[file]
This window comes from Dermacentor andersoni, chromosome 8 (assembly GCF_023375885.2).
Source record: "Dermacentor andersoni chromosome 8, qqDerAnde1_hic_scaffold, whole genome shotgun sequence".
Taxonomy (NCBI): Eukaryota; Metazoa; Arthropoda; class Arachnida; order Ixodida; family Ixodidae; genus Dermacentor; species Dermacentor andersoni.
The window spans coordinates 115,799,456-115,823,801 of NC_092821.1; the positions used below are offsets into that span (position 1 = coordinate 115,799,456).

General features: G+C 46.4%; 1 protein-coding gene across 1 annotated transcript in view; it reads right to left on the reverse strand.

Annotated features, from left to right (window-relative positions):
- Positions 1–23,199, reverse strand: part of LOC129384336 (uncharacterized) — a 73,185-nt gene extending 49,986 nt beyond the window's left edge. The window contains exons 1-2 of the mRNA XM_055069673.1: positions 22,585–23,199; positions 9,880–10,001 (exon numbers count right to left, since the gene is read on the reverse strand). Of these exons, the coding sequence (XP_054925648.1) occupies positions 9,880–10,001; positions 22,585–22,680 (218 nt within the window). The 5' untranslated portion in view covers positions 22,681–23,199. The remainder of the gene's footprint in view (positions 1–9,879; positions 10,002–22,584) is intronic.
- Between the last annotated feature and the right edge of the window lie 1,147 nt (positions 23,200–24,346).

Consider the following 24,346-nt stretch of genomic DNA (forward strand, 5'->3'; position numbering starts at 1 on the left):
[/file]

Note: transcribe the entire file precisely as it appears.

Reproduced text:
This window comes from Dermacentor andersoni, chromosome 8 (assembly GCF_023375885.2).
Source record: "Dermacentor andersoni chromosome 8, qqDerAnde1_hic_scaffold, whole genome shotgun sequence".
Taxonomy (NCBI): Eukaryota; Metazoa; Arthropoda; class Arachnida; order Ixodida; family Ixodidae; genus Dermacentor; species Dermacentor andersoni.
The window spans coordinates 115,799,456-115,823,801 of NC_092821.1; the positions used below are offsets into that span (position 1 = coordinate 115,799,456).

General features: G+C 46.4%; 1 protein-coding gene across 1 annotated transcript in view; it reads right to left on the reverse strand.

Annotated features, from left to right (window-relative positions):
- Positions 1–23,199, reverse strand: part of LOC129384336 (uncharacterized) — a 73,185-nt gene extending 49,986 nt beyond the window's left edge. The window contains exons 1-2 of the mRNA XM_055069673.1: positions 22,585–23,199; positions 9,880–10,001 (exon numbers count right to left, since the gene is read on the reverse strand). Of these exons, the coding sequence (XP_054925648.1) occupies positions 9,880–10,001; positions 22,585–22,680 (218 nt within the window). The 5' untranslated portion in view covers positions 22,681–23,199. The remainder of the gene's footprint in view (positions 1–9,879; positions 10,002–22,584) is intronic.
- Between the last annotated feature and the right edge of the window lie 1,147 nt (positions 23,200–24,346).

Consider the following 24,346-nt stretch of genomic DNA (forward strand, 5'->3'; position numbering starts at 1 on the left):